• Steel shaft for transmitting the torque to the load
  • Cooling fan located at the NDE to provide forced cooling for the stator and rotor
  • Terminal box on top or either side to receive the external electrical connections
Figure 2: Assembly details of a typical AC induction motor
Figure 2: Assembly details of a typical AC induction motor

How induction motors work (VIDEO)

Reference // Practical Variable Speed Drives and Power Electronics by Malcolm Barnes

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More Information

Edvard Csanyi

Electrical engineer, programmer and founder of EEP. Highly specialized for design of LV/MV switchgears and LV high power busbar trunking (<6300A) in power substations, commercial buildings and industry facilities. Professional in AutoCAD programming.


  1. Paul TAU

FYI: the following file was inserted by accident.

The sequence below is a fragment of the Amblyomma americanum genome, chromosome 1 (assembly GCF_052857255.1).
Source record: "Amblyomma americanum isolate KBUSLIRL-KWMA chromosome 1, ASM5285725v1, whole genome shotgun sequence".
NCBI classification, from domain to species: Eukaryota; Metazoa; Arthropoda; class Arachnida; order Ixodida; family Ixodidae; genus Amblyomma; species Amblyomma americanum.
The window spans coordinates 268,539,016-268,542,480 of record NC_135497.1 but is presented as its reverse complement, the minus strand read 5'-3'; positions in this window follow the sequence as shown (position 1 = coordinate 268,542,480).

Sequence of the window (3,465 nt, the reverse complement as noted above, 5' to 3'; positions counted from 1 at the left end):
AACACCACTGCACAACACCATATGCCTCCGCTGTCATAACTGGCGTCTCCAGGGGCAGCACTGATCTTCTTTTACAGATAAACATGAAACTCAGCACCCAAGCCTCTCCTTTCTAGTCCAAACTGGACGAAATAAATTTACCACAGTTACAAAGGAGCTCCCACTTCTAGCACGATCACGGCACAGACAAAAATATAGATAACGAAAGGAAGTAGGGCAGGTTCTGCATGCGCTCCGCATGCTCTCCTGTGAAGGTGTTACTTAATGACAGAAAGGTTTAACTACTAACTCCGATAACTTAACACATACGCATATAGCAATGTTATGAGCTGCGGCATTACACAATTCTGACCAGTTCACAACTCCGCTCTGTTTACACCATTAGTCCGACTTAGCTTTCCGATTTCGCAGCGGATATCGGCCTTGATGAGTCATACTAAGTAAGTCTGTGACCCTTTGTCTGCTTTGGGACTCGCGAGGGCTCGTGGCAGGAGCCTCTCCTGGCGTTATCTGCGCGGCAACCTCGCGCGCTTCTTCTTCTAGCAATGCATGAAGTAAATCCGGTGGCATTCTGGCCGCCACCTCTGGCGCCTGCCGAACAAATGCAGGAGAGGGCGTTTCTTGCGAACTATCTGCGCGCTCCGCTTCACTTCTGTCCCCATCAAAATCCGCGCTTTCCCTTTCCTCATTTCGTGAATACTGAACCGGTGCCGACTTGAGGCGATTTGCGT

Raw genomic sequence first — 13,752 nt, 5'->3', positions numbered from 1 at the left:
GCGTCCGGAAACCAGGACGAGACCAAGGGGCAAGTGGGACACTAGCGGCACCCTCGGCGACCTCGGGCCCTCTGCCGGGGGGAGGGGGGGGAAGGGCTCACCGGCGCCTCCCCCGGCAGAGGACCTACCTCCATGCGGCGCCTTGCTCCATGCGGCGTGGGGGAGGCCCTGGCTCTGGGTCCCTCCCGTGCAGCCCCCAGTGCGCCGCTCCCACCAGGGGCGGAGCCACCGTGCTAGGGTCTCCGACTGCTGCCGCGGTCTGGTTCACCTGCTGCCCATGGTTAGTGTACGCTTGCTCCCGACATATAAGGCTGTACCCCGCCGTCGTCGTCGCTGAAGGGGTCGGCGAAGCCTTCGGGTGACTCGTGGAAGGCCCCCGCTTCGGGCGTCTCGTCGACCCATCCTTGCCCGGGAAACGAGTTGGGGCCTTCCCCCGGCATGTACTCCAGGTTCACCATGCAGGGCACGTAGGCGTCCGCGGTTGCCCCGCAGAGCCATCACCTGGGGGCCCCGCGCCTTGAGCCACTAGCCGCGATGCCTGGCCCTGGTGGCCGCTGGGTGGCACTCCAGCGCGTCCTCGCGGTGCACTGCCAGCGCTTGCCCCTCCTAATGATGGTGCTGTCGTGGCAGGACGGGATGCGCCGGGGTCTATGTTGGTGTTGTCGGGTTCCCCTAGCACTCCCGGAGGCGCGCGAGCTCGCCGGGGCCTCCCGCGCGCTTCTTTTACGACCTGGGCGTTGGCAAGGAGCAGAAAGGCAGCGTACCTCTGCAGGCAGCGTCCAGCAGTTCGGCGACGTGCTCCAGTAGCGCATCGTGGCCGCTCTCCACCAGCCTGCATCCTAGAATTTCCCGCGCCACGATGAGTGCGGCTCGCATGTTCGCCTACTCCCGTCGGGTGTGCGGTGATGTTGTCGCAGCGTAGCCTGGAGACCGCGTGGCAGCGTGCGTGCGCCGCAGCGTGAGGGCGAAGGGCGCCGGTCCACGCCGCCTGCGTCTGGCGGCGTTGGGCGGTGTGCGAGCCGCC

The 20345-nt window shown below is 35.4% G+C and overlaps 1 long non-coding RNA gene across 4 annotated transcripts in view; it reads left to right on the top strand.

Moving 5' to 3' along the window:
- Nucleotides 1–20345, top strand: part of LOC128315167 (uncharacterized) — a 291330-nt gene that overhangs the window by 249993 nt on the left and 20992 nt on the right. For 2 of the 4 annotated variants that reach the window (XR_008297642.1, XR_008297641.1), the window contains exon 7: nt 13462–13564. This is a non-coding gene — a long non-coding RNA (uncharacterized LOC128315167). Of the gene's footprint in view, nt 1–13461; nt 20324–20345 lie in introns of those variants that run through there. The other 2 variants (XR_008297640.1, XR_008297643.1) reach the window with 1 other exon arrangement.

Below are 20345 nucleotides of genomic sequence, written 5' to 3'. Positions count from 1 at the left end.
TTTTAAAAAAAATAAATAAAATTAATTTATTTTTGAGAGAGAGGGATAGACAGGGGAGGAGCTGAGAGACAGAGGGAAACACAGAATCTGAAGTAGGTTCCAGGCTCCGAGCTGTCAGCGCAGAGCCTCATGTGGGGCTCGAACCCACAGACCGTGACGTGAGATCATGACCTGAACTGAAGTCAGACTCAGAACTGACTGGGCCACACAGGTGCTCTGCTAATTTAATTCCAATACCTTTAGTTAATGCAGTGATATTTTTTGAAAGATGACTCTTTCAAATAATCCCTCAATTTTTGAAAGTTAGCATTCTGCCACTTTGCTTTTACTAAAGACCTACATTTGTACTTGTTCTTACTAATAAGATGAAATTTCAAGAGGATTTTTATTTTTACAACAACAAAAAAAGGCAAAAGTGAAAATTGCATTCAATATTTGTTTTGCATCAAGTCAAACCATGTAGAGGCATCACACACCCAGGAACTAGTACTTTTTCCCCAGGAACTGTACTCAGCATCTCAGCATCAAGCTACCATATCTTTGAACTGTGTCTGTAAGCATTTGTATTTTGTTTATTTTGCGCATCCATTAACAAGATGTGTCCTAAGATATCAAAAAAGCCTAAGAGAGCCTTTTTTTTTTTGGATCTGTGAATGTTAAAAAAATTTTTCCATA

Mar 31, 2020

    Hi sir please kindly help me with this question? A 3phase 415v 50hz 37kw teco motor. Foot mounting. My terminal box is on the other side of the stator. Is it OK for me to TURN the stator around non drive end to drive end?

  2. I Jayaprakash
    Jan 03, 2019

    I can’t explain in words the way it helped me to understand in very practical way and easy to understand thanks alootttt… for developers of this portal thank u very much and I wish keep improving…

  3. Amit joshi
    Aug 11, 2018

    Taper type rotor and motor I require for lifting equipment where to get

  4. Sridhar
    Dec 24, 2015

    Very good explanation, request to elaborate more on “A set of insulated electrical windings” it’s arrangement, internal wiring between sets and overlapping direction etc.

  5. Rohan
    Aug 01, 2015